Court Upholds E-Vote Machines
State Dems lose another legal round in eSlate case
The TDP sued then-Secretary of State Roger Williams last year for approving eSlate machines, allegedly in violation of state law. The TDP pointed out that on eSlate machines, if a voter casts a straight-party ballot but then scrolls down the ballot and punches the name of a particular candidate from that party – just to "make sure" their vote for that candidate is properly recorded – the voter will inadvertently "de-select" that candidate, and no vote will be recorded.
The TDP asserted that this problem violated the equal protection clause of the 14th Amendment, state law respecting intent of the voter, and Help America Vote Act provisions requiring "uniform and nondiscriminatory standards" across systems used in the state. But last August, U.S. District Judge Sam Sparks granted a summary judgment in favor of Williams, writing that Williams "made a reasonable, politically neutral, and nondiscriminatory choice to certify" the machines. Last week, the 5th Circuit upheld that decision.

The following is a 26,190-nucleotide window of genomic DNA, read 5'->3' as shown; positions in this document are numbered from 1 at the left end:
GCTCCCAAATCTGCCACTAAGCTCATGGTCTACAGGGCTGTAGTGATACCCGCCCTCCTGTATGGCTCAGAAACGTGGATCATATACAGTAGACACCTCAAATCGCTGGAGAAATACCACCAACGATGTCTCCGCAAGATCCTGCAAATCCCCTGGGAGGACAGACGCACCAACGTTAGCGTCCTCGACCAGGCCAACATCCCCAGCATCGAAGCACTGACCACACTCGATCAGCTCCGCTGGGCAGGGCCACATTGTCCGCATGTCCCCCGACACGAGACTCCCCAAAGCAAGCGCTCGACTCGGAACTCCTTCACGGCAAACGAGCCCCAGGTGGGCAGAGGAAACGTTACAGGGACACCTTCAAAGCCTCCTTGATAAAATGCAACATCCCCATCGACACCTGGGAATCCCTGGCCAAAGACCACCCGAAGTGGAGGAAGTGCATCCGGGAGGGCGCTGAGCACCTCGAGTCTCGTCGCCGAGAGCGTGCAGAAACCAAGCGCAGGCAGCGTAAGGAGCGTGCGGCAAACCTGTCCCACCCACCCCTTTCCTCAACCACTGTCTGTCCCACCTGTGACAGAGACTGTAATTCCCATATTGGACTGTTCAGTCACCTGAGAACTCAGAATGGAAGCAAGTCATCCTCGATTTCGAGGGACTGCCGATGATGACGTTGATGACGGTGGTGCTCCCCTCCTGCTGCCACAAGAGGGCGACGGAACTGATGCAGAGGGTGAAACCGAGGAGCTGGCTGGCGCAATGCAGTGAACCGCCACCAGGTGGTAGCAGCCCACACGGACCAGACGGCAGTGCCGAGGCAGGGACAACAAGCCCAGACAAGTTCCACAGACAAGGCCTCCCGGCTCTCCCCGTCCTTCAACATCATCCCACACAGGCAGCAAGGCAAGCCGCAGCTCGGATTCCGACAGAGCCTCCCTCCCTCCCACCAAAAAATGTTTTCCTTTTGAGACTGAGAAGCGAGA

"While I have great respect for the 5th U.S. Circuit Court of Appeals, I strongly disagree with their ruling," said TDP Chair Boyd Richie. "I adamantly believe there is evidence that some votes in Texas have not been counted because of defective electronic voting machines, undermining the accuracy and fairness of our elections. The Texas Democratic Party remains committed to protecting every Texan's right to vote, and we will continue consulting with our attorney in order to determine what further steps, if any, we will take in order to resolve this pressing issue."
Hart InterCivic has previously declined to comment on the suit.